They did add, however, that they will take more factors into consideration in the future while setting new strategies. This will include questions on how to handle the business disruption brought by the COVID-19 lockdown, how to ensure supply chains can operate in parallel if one is closed down and which platforms to use for communications when offices are closed and travel, even for essential executives or workers, is curtailed or halted.


Despite the fact that the current business environment looks to be mixed and complex, there are positives for MNCs that have businesses interests with China. The question they face is how they should position themselves in the current phase and what steps they can take around their communications engagements. We would advise the following:

  • Update the China strategy as China puts more emphasis on domestic consumption and directs the market players’ business activities towards this direction. Moving forward, MNCs must realise this is a new era of doing business in China. Supply chain diversification or duplication, instead of total relocation seems to be a key to solve the puzzle.

  • Put in place a capable and agile government affairs team and constantly review your government affairs strategy. All the while, vigilance around stakeholder engagement especially public affairs will be critical to success. With China becomes the second “home market” for many global enterprises, these enterprises need to show the willingness to become trustworthy partners by providing sustainable products and services, taking into considerations of China’s social and economic priorities as laid out in the Two Sessions and the 5-year plan, and collaborate with local partners for China’s economic and social advancement to achieve win-win outcome.

  • Put an emphasis on innovation. As China quickly advances to be the world leader in terms of technology, especially in the 5G sphere; also as the world economy continuously faces the downward pressure, China stresses more on quality growth. Innovation has become the new engine of the digital economy. This in turn requires foreign investments to hold innovation as one of its top priorities when developing its China market than viewing it as a place to dump the obsolete products and technology. It is the high time to invest in R&D and promote an innovative culture to be viewed as the valuable partners.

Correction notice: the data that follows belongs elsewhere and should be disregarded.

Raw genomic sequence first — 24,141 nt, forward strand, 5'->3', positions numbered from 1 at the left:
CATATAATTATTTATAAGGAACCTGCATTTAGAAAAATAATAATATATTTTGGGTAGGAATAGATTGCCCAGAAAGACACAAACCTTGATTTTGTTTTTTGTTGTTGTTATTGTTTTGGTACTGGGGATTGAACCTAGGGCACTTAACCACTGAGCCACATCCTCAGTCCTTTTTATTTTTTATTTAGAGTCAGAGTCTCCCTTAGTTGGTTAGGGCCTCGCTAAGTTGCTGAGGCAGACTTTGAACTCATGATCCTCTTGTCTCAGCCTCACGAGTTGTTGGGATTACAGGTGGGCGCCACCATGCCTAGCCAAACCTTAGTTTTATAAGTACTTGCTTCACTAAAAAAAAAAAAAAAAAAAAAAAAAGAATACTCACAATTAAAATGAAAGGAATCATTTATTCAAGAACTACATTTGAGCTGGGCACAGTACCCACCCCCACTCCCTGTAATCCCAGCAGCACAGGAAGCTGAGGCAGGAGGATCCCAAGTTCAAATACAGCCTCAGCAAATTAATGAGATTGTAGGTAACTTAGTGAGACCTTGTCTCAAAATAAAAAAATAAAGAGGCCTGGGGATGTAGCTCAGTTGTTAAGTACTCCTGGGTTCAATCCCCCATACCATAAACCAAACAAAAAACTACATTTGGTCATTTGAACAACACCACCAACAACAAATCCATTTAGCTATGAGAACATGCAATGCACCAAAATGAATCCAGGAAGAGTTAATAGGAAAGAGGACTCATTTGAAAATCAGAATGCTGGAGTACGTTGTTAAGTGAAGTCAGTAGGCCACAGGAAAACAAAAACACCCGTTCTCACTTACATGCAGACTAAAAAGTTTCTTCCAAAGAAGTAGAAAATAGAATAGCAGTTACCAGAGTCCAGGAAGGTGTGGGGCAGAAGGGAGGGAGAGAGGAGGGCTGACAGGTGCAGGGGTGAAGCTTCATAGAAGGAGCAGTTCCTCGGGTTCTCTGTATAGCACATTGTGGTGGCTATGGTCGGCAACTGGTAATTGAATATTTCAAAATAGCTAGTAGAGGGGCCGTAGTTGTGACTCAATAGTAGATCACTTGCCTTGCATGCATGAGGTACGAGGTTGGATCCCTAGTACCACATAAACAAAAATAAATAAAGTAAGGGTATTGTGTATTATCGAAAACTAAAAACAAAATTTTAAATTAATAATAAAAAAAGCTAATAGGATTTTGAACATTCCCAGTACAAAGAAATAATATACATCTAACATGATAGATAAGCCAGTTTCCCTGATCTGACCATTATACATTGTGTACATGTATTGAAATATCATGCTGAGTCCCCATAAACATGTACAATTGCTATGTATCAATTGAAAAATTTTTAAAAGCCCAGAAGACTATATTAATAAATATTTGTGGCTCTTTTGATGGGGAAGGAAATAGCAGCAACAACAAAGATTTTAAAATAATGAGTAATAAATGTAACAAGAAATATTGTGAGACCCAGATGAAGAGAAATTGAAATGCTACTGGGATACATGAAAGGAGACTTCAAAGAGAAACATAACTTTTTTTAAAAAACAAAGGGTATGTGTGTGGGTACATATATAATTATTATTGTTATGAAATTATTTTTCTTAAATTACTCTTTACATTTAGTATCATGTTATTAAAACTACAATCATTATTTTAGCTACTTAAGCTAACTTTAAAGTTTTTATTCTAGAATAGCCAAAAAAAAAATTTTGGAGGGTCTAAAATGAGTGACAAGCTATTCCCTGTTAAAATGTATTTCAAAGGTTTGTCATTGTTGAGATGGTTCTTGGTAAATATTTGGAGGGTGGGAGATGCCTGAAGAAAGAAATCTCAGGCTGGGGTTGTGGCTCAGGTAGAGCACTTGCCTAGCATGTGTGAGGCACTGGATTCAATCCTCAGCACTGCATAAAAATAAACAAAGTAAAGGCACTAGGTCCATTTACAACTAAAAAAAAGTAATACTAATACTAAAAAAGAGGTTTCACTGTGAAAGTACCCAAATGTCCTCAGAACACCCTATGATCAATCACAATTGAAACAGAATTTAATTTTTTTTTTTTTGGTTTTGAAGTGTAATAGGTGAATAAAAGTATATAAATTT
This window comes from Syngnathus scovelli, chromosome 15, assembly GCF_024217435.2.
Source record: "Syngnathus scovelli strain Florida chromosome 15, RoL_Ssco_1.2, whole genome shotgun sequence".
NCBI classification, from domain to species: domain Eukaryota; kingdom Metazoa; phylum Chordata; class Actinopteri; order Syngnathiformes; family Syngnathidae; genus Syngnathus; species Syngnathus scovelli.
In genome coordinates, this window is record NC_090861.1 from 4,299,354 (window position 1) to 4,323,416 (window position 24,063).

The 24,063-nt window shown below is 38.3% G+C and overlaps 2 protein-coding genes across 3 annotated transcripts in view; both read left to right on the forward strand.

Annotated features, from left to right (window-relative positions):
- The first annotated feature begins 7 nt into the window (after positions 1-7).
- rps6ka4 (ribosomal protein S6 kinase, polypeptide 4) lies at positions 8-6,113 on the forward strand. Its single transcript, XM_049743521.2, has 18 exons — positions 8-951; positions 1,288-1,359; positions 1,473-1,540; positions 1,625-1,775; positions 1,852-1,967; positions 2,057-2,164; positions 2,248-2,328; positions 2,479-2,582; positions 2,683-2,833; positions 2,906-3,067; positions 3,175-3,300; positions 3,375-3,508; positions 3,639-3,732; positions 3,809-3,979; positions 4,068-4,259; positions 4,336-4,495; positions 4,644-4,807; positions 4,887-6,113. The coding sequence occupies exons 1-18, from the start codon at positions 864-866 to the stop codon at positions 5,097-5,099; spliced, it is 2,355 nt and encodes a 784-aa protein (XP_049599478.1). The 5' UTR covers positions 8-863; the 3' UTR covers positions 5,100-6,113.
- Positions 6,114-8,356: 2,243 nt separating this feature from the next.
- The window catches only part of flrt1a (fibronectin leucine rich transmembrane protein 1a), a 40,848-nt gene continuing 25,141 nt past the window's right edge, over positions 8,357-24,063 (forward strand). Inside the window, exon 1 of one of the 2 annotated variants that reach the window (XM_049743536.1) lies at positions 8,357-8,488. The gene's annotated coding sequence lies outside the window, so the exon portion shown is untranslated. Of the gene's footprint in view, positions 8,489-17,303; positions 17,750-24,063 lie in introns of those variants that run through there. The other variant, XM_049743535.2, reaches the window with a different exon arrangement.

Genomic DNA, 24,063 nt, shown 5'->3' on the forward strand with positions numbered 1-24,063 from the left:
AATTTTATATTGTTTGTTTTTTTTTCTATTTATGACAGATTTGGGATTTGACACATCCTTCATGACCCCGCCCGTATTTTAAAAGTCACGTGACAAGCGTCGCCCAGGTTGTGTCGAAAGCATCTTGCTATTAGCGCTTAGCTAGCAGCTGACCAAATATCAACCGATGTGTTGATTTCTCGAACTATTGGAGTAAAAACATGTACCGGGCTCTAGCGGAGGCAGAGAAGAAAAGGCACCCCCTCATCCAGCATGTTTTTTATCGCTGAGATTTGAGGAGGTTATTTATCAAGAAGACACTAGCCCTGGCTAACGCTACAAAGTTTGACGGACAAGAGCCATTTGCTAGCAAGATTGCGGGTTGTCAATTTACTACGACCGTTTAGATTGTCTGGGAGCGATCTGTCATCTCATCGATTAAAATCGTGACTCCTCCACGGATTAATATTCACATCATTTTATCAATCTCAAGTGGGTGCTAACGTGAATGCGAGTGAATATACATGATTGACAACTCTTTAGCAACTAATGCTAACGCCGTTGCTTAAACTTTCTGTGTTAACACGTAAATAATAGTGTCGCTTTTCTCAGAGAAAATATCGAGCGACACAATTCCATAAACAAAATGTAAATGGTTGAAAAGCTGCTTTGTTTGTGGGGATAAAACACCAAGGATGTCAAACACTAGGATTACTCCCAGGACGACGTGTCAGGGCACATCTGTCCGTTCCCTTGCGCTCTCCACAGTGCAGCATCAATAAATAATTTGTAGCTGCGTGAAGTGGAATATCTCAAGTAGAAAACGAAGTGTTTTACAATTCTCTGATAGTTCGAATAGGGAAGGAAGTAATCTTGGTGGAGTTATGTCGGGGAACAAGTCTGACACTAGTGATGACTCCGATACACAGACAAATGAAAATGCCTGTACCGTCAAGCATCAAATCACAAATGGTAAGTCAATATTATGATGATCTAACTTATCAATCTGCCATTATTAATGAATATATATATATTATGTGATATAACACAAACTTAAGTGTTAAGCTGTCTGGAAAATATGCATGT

• Adopt a layered communications approach. This is especially important for MNCs with big presence in China – enhance the corporate profile and reputation as a trusted and responsible brand at the corporate or central level. At the same time, Heads of business units can lead product communications to showcase the innovative success driven by high performance team to enhance the knowledge and understanding on the individual products and offerings.

  • Act sustainably. This ties in with the companies’ strategy to look at things over a longer term. One of the changes that COVID-19 has emphasized is communities and corporates realize that people have to act together. More companies are moving toward a higher ESG standards, no matter they are operating in developed or developing markets. The stepping up of sustainability efforts by MNCs will help to unite their employees and supply chain partners, as well as get the government buy in.

  • Stick close to the embassies and chambers of commerce. These government entities and associations have proven to be very effective channels to voice support for their enterprises and channel concerns to the working groups at equivalent China government agencies. Especially during the COVID-19 crisis, Embassies and chambers of commerce worked hand in hand with MNCs to help negotiate with China government to fly back the essential foreign staff and senior executives, and to mitigate the supply chain disruption. They will continuously be a support and source of information going forward.